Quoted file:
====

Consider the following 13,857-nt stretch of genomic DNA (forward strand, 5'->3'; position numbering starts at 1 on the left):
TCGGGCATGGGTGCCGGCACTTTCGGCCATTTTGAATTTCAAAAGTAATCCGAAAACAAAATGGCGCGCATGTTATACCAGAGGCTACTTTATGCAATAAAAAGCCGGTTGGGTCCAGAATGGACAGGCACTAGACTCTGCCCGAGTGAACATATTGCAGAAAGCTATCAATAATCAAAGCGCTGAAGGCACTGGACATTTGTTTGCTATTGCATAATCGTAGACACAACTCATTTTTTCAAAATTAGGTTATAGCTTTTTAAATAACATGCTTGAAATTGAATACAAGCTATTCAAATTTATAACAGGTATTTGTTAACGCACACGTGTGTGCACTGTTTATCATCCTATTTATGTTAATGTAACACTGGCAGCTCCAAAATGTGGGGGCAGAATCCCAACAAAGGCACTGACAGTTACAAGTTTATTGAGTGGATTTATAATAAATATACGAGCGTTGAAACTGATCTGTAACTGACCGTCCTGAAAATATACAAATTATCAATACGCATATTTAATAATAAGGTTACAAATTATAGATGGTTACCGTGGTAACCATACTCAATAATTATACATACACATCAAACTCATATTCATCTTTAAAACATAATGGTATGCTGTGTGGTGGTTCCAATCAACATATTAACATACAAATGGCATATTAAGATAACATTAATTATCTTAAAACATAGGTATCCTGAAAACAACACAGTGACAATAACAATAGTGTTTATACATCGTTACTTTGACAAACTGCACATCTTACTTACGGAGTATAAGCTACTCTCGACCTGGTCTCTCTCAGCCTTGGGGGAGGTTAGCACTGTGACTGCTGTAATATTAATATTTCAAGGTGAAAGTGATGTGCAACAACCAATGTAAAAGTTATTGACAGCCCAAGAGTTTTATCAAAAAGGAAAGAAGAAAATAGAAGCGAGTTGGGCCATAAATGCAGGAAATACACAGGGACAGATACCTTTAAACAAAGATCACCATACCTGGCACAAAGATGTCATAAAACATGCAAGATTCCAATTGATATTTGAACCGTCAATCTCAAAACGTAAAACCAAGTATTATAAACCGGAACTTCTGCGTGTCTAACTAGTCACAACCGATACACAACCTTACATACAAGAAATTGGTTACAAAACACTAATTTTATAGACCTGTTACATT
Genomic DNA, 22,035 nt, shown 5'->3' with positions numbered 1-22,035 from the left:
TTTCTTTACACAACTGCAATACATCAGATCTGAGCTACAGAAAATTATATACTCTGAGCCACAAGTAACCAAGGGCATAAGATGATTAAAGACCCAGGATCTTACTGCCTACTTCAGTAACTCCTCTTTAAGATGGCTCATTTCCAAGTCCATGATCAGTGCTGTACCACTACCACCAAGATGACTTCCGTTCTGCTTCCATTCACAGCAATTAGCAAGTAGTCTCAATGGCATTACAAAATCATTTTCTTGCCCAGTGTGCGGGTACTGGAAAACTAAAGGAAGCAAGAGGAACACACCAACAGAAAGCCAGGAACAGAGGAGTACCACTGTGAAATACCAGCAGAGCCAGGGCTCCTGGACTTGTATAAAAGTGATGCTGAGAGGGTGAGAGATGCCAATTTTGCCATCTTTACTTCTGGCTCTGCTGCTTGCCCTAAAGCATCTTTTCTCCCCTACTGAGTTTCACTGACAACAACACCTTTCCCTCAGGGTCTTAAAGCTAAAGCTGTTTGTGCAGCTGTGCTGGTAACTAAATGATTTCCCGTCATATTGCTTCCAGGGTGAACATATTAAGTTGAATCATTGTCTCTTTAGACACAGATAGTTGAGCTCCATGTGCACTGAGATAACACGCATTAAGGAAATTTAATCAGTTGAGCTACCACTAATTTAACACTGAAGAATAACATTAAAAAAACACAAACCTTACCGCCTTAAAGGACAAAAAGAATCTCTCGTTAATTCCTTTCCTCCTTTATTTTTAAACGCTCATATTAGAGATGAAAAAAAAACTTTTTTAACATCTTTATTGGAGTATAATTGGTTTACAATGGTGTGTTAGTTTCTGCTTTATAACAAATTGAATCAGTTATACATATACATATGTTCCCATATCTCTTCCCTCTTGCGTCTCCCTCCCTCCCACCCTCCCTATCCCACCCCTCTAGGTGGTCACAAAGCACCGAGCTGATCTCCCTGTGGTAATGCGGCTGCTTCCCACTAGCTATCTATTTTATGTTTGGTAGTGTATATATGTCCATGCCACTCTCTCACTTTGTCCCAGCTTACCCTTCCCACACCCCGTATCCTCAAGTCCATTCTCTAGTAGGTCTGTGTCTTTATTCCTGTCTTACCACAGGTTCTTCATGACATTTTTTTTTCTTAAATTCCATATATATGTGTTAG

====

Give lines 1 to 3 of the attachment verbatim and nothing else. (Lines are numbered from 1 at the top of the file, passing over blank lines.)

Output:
Consider the following 13,857-nt stretch of genomic DNA (forward strand, 5'->3'; position numbering starts at 1 on the left):
TCGGGCATGGGTGCCGGCACTTTCGGCCATTTTGAATTTCAAAAGTAATCCGAAAACAAAATGGCGCGCATGTTATACCAGAGGCTACTTTATGCAATAAAAAGCCGGTTGGGTCCAGAATGGACAGGCACTAGACTCTGCCCGAGTGAACATATTGCAGAAAGCTATCAATAATCAAAGCGCTGAAGGCACTGGACATTTGTTTGCTATTGCATAATCGTAGACACAACTCATTTTTTCAAAATTAGGTTATAGCTTTTTAAATAACATGCTTGAAATTGAATACAAGCTATTCAAATTTATAACAGGTATTTGTTAACGCACACGTGTGTGCACTGTTTATCATCCTATTTATGTTAATGTAACACTGGCAGCTCCAAAATGTGGGGGCAGAATCCCAACAAAGGCACTGACAGTTACAAGTTTATTGAGTGGATTTATAATAAATATACGAGCGTTGAAACTGATCTGTAACTGACCGTCCTGAAAATATACAAATTATCAATACGCATATTTAATAATAAGGTTACAAATTATAGATGGTTACCGTGGTAACCATACTCAATAATTATACATACACATCAAACTCATATTCATCTTTAAAACATAATGGTATGCTGTGTGGTGGTTCCAATCAACATATTAACATACAAATGGCATATTAAGATAACATTAATTATCTTAAAACATAGGTATCCTGAAAACAACACAGTGACAATAACAATAGTGTTTATACATCGTTACTTTGACAAACTGCACATCTTACTTACGGAGTATAAGCTACTCTCGACCTGGTCTCTCTCAGCCTTGGGGGAGGTTAGCACTGTGACTGCTGTAATATTAATATTTCAAGGTGAAAGTGATGTGCAACAACCAATGTAAAAGTTATTGACAGCCCAAGAGTTTTATCAAAAAGGAAAGAAGAAAATAGAAGCGAGTTGGGCCATAAATGCAGGAAATACACAGGGACAGATACCTTTAAACAAAGATCACCATACCTGGCACAAAGATGTCATAAAACATGCAAGATTCCAATTGATATTTGAACCGTCAATCTCAAAACGTAAAACCAAGTATTATAAACCGGAACTTCTGCGTGTCTAACTAGTCACAACCGATACACAACCTTACATACAAGAAATTGGTTACAAAACACTAATTTTATAGACCTGTTACATT
Genomic DNA, 22,035 nt, shown 5'->3' with positions numbered 1-22,035 from the left: